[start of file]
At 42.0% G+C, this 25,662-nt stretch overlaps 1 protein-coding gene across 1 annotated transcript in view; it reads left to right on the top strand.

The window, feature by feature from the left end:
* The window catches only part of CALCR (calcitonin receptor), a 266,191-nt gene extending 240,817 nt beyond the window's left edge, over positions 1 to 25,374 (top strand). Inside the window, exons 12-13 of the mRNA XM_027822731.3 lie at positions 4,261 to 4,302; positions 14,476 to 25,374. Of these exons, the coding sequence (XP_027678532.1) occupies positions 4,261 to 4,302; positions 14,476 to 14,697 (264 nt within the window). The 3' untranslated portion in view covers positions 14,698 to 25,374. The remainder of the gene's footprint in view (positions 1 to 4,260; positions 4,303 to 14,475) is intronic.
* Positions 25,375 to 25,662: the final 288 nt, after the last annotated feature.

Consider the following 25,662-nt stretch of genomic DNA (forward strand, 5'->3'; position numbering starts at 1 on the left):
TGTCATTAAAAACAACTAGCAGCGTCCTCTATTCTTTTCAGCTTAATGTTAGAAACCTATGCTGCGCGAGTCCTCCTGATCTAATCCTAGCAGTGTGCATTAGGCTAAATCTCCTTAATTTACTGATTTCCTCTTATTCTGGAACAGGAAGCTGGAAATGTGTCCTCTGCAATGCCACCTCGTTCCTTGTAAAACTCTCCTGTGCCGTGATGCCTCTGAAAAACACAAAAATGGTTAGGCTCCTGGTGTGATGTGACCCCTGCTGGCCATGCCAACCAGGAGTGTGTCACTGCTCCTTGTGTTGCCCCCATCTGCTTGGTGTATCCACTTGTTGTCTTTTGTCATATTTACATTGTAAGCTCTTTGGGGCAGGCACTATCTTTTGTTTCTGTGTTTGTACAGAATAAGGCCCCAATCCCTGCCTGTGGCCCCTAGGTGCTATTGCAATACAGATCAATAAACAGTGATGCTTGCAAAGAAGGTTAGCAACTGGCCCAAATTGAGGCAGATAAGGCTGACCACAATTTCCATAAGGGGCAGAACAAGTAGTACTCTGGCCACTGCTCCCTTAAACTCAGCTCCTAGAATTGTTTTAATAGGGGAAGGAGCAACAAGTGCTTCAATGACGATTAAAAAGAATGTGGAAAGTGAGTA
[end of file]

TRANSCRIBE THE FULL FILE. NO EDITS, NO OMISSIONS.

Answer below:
At 42.0% G+C, this 25,662-nt stretch overlaps 1 protein-coding gene across 1 annotated transcript in view; it reads left to right on the top strand.

The window, feature by feature from the left end:
* The window catches only part of CALCR (calcitonin receptor), a 266,191-nt gene extending 240,817 nt beyond the window's left edge, over positions 1 to 25,374 (top strand). Inside the window, exons 12-13 of the mRNA XM_027822731.3 lie at positions 4,261 to 4,302; positions 14,476 to 25,374. Of these exons, the coding sequence (XP_027678532.1) occupies positions 4,261 to 4,302; positions 14,476 to 14,697 (264 nt within the window). The 3' untranslated portion in view covers positions 14,698 to 25,374. The remainder of the gene's footprint in view (positions 1 to 4,260; positions 4,303 to 14,475) is intronic.
* Positions 25,375 to 25,662: the final 288 nt, after the last annotated feature.

Consider the following 25,662-nt stretch of genomic DNA (forward strand, 5'->3'; position numbering starts at 1 on the left):
TGTCATTAAAAACAACTAGCAGCGTCCTCTATTCTTTTCAGCTTAATGTTAGAAACCTATGCTGCGCGAGTCCTCCTGATCTAATCCTAGCAGTGTGCATTAGGCTAAATCTCCTTAATTTACTGATTTCCTCTTATTCTGGAACAGGAAGCTGGAAATGTGTCCTCTGCAATGCCACCTCGTTCCTTGTAAAACTCTCCTGTGCCGTGATGCCTCTGAAAAACACAAAAATGGTTAGGCTCCTGGTGTGATGTGACCCCTGCTGGCCATGCCAACCAGGAGTGTGTCACTGCTCCTTGTGTTGCCCCCATCTGCTTGGTGTATCCACTTGTTGTCTTTTGTCATATTTACATTGTAAGCTCTTTGGGGCAGGCACTATCTTTTGTTTCTGTGTTTGTACAGAATAAGGCCCCAATCCCTGCCTGTGGCCCCTAGGTGCTATTGCAATACAGATCAATAAACAGTGATGCTTGCAAAGAAGGTTAGCAACTGGCCCAAATTGAGGCAGATAAGGCTGACCACAATTTCCATAAGGGGCAGAACAAGTAGTACTCTGGCCACTGCTCCCTTAAACTCAGCTCCTAGAATTGTTTTAATAGGGGAAGGAGCAACAAGTGCTTCAATGACGATTAAAAAGAATGTGGAAAGTGAGTA